software, so V39 indicates an early machine. Finally the question mark
        that replaces the full stop on some EPROMS is most revealing of all –
        we must have been patching some of the software on some of the EPROMS
        without a full clean rebuild which was last done on 29/7/88
        apparently, hence the questionable status of the version of some of
        the EPROMS. This patched software would be development only and never
        reach retail units. In summary your machine is not straight off a
        production line and it was loved and cared for by myself and others in
        our Cambridge development lab.
Amazing. Thanks Boc! Now there's even more of a need to get it running.
*Update* - A fellow collector called Tom has emailed to say he also has a PA but his has no LCD or mathematical keys. Or battery. Examining some ROM dumps he's kindly provided show that his machine was designed as a terminal for Hogg Robinson Travel, it has an enhanced board for the display chip which probably gave it added Teletext/Viewdata capabilities. Tom has put pictures up here
*Update Update* - Boc also explained how the IO board or 'Minerva Emulator' worked. The PA was designed for a different CPU that they'd been promised was coming so they developed the Emulator board as a placeholder. When the CPU developer cancelled that project they were stuck with this co-pro motherboard design. It ended up as an IO and watchdog module running a microcontroller and simple non-crashable OS that continually monitored the main board and would cycle the power if it thought the main CPU wasn't running. This makes troubleshooting difficult, particularly after 30 years.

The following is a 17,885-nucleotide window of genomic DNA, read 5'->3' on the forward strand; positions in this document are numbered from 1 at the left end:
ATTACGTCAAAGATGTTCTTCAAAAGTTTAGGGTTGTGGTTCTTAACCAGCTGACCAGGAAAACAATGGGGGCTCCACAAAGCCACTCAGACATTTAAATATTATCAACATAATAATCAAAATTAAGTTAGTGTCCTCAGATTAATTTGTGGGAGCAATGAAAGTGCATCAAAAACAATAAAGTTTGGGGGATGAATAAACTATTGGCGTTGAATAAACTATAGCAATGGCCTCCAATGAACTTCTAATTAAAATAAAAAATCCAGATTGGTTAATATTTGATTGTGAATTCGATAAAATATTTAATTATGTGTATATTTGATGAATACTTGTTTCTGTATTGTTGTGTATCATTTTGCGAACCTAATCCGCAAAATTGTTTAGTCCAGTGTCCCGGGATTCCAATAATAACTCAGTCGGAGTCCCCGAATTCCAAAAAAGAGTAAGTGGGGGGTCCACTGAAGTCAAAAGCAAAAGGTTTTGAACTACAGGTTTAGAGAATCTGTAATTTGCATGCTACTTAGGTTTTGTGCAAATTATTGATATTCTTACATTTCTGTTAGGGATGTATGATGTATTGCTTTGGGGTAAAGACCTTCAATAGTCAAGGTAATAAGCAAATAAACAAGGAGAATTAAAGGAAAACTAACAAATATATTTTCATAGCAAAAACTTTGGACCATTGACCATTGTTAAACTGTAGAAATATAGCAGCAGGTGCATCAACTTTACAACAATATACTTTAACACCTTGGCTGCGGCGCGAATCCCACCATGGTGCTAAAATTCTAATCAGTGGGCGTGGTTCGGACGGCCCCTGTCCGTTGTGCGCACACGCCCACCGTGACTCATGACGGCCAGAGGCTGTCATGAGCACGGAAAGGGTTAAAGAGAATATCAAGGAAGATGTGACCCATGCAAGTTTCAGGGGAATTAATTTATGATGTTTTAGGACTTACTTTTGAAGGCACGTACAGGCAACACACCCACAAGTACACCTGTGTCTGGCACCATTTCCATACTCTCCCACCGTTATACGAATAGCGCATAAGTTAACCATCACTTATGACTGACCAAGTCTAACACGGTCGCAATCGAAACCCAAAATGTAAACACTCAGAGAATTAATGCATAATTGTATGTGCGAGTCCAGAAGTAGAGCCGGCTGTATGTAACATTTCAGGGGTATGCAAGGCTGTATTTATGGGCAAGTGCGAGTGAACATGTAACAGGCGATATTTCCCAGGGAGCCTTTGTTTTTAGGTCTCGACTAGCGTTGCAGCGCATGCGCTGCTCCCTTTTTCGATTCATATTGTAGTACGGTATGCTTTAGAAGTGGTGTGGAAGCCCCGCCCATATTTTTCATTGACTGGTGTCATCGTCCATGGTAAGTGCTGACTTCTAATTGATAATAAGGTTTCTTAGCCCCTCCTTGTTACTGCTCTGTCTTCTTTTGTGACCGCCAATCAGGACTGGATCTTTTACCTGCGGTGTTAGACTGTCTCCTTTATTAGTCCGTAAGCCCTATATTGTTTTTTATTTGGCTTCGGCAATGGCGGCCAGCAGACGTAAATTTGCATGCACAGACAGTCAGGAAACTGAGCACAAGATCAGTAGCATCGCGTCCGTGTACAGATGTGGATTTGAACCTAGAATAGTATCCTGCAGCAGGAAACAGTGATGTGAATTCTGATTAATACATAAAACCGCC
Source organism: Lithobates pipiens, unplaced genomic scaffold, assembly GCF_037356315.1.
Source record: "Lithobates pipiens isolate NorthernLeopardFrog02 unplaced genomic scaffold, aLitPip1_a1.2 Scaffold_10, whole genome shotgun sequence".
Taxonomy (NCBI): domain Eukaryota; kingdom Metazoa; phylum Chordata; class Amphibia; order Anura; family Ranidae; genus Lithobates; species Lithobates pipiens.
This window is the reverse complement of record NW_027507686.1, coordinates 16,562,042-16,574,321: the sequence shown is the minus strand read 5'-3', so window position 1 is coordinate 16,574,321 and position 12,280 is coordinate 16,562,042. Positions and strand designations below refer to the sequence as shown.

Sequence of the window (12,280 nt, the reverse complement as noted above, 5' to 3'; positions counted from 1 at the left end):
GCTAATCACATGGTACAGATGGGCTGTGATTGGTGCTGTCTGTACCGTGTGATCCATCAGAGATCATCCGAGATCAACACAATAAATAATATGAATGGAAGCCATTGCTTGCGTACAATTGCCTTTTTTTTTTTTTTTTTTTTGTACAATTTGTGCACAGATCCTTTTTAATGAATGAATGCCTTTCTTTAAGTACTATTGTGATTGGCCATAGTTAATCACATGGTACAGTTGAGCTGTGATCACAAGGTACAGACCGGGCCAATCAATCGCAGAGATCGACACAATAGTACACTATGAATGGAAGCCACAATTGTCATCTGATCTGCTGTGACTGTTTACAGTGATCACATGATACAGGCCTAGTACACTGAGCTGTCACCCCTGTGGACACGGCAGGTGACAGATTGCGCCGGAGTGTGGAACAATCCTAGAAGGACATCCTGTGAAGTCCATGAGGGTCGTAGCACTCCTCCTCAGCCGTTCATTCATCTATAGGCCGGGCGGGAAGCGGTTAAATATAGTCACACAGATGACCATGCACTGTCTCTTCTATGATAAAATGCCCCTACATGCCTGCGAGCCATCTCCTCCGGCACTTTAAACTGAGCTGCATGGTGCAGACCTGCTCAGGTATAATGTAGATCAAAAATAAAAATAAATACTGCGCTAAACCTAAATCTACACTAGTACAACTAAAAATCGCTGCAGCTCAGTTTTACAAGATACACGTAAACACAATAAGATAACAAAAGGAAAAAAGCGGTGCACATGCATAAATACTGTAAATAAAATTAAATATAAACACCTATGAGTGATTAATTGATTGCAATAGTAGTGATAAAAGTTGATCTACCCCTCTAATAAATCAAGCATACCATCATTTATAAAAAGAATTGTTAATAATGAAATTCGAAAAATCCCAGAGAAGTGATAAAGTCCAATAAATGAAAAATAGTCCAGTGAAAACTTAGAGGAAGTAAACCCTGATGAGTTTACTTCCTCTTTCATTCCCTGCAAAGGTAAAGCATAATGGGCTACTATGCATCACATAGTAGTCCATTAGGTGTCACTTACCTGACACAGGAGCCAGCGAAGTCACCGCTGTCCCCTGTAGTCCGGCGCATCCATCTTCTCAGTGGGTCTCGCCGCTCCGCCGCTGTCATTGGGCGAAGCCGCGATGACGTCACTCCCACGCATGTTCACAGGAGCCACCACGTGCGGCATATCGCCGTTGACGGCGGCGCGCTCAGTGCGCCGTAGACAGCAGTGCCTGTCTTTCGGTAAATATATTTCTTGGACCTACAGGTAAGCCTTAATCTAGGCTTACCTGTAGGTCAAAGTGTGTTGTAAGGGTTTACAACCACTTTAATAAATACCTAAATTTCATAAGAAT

Suffice to say the first powerup using a bench PSU in place of a battery pack was a challenge because the power monitoring is done by a PCF1251 power comparator, if its reference voltage doesn't match input voltage after a set period of microseconds it will shut down. Which it did. By chance I discovered if I had my DMM checking the Vdd pin (pin 8) of the PCF1251 the machine would boot! I couldn't do anything other than cycle through the menu but hey, progress.
A chance spotting by Boc of an ebay listing for a Tandata PSU yielded by pure chance the correct PSU for this machine, maybe I should've bought a lottery ticket on the same day. I confirmed this by testing against the wiring harness I'd already made based on much trace checking with a DMM, reading regulator datasheets and chatting with ace troubleshooter Tony Duell. First proper powerup was a success and the machine beeped.